Inventing the Human

When we become so embroiled in our our modern day affairs – politics, economy, family, life, love, etc. – it behooves us to take a moment to peruse the past and reflect on the lives in history so as to recognize our present. While many people shy away from Shakespeare, I think it is pertinent to turn the page and look deeper into one man’s life in relation to our own. And why not Shakespeare, after all, this was the intention of this blog to begin with and I want to push ever onward toward my goal.

Early on, I mentioned the most valuable book my grandmother gave me, The Complete Works of Shakespeare edited by Hardin Craig. I am going to use this book to continue to delve into our imagination and recreate the scene’s of his life. Craig does a remarkable job in breaking down each aspect, from global and local happenings, the state of the Kingdom, how they traveled, what commerce was like, the “Poor Laws,” how the Tudor age was an age of opportunity, plus the religious influence of extreme Protestantism in the form of Puritanism as opposed to the extreme Catholicism of former days, and the rise in the scale of living. He goes into a brief detail of London houses, the Queen, Tudor absolutism, her “virginity,” her amusements; as well as the general standing of religion, morals, education, politics AND how the theatre and play-acting had a role in influencing the popular opinions of the day.

Kind of sounds like today, huh? And so, with this knowledge, I again am moved to post a few paragraphs from this amazing book with hopes that you will look upon Shakespeare’s plays with fresh eyes. Here is the first post from Craig’s book:

“No generation can tell very clearly what features of its life are old and what are relatively new. For example, many of our institutions such as the church, the state, the municipality, the school, the university, and the law court go back to the Middle Ages. Others are as new as the twentieth century. At times of rapid social change, as in the sixteenth and early seventeenth centuries, the old and the new are not blended harmoniously. They jarred each other in Shakespeare’s time. He was a representative of the new age of the Renaissance, but the forms and ideals of the Middle Ages, which were close to him in time, stand in his works side by side with those of the Renaissance. His works show such medieval characteristics as a rigid demarcation of social classes, a reverence for authority and precedent, a firm adherence to marriage and family ties, and a reliance on formal studies, such as logic and rhetoric. The motives of crusaders, preaching friars, alchemists, burgesses, and highwaymen were easy for him to grasp.”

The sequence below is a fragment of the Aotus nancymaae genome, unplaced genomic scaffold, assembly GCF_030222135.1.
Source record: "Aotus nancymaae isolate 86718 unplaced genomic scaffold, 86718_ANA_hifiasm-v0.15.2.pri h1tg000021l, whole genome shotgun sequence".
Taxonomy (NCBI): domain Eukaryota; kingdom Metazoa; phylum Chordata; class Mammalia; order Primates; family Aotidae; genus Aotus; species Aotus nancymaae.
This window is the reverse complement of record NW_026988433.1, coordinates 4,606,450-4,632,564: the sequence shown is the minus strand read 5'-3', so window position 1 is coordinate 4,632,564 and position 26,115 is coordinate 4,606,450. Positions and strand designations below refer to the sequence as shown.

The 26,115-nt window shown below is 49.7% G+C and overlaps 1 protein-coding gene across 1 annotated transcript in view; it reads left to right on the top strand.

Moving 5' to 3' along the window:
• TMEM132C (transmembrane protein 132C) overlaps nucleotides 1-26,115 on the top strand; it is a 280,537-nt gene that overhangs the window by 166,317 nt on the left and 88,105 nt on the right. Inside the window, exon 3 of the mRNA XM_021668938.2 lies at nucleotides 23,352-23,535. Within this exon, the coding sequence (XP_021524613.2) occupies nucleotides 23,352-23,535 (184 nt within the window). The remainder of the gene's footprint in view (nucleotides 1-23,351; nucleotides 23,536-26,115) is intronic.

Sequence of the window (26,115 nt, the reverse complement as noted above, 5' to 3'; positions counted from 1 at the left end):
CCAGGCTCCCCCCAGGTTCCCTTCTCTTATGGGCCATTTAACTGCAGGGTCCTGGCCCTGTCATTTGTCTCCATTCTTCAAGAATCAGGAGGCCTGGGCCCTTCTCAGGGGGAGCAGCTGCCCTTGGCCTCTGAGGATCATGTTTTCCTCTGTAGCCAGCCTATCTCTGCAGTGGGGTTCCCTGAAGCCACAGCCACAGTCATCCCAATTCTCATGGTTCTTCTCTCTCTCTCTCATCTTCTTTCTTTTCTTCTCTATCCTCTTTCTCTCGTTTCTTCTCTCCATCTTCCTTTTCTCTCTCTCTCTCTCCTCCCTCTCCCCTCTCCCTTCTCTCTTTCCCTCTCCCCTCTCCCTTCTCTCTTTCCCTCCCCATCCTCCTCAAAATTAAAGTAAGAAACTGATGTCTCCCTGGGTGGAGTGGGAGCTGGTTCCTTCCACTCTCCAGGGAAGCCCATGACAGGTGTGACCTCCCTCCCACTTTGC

*Thus, as my husband once said to me – for Shakespeare to have written the history plays is paramount to Miranda writing about Hamilton since the proximity to the past is not that much of a stretch.

“And yet Shakespeare’s point of view was modern; he tended to face forward. (Hmmm, interesting) In his own great art, that of the drama, he was an innovator. He found it crude and chaotic, and he left it orderly and splendid. When we speak of the development of the Elizabethan drama, we are speaking, whether we realize it or not, about the development of Shakespeare. It is the fascinating story of his progress that we wish to tell in this book.”

So, while Shakespeare was “inventing the human,” he was in fact, inventing himself. Which is understandable because as writers we have a tendency to create and recreate ourselves with every stroke of the pen or with every tap upon our keyboard. We are developing creatures and characters within ourselves and by doing so we are discovering ourselves. This brings to mind the PBS show this week of “The Great American Read” and the subject of “Who Am I?” I mean, come on, the quotes and memes could go on and on at this point for we are constantly connecting to a passage in a great novel that tells us a little bit more about ourselves. In the show, and obviously what Shakespeare did for his modern day, the things writers write resonate deep in our hearts and reveal things to us and those around us. A quote I love, actually not from Shakespeare (unbelievably), is from a movie and is attributed to C. S. Lewis – “We read to know we are not alone.” Well, I am going to just leave that there. The words themselves stir many emotions in me, and I think they will to you, as well. The recreation of our daily self is not just for writers or artists, but for every person, and this is why Shakespeare’s plays still hold a place for all of us. We read to know we are not alone. We look to history to learn the future. Those who do not learn from history are doomed to repeat it… and on and on.

We are inventors of us – daily creating and recreating – influenced by the sure past and pushing onward to the unsure future. And each day, we learn or drown. And each day, the sun rises and sets. Compulsory.

Thank you for reading!

D. K. Marley



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